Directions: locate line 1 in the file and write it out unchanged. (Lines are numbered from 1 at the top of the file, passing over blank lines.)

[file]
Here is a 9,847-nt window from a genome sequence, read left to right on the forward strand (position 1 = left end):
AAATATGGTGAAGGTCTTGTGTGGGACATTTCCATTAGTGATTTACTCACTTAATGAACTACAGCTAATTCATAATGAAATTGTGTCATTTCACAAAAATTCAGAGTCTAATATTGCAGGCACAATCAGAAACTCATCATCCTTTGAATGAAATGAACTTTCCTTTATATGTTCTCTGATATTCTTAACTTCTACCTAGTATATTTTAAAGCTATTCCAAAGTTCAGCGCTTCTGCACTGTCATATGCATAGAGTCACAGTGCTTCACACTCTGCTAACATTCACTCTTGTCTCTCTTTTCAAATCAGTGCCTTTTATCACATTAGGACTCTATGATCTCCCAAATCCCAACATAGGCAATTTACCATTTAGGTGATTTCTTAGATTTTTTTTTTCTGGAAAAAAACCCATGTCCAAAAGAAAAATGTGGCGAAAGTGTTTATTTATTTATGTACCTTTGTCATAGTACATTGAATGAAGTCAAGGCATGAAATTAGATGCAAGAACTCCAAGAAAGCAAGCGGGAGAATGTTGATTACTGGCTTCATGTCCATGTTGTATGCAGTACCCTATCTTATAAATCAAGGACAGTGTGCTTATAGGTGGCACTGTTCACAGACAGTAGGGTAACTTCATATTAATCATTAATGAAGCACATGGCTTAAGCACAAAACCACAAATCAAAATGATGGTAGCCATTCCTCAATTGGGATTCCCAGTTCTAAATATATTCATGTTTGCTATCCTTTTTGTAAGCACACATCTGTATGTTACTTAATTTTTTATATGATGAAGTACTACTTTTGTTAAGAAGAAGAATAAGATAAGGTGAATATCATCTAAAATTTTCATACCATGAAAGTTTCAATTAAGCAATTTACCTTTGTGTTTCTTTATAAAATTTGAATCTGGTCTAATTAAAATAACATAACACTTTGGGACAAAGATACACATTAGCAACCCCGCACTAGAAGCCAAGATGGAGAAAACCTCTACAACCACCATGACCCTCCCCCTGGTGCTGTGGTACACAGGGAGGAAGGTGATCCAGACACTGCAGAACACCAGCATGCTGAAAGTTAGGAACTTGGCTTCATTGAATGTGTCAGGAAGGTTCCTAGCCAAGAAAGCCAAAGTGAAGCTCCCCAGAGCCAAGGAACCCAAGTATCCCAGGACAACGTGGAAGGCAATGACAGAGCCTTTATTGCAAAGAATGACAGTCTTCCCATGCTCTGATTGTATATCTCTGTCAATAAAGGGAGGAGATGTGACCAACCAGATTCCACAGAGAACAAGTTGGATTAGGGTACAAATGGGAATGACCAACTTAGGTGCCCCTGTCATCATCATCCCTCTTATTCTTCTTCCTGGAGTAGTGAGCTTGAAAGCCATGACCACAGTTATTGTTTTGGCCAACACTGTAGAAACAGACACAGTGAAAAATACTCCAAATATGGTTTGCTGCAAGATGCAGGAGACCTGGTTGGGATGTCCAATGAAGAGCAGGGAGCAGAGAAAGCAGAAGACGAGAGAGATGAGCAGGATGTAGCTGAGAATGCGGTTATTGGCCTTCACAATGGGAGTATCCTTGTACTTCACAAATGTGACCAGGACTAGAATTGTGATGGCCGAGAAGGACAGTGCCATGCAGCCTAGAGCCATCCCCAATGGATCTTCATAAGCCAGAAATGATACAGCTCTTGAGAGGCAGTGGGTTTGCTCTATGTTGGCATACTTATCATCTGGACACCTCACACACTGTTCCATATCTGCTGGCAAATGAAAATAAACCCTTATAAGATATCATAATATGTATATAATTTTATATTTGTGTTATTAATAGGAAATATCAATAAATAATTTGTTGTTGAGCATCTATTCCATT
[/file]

Here is a 9,847-nt window from a genome sequence, read left to right on the forward strand (position 1 = left end):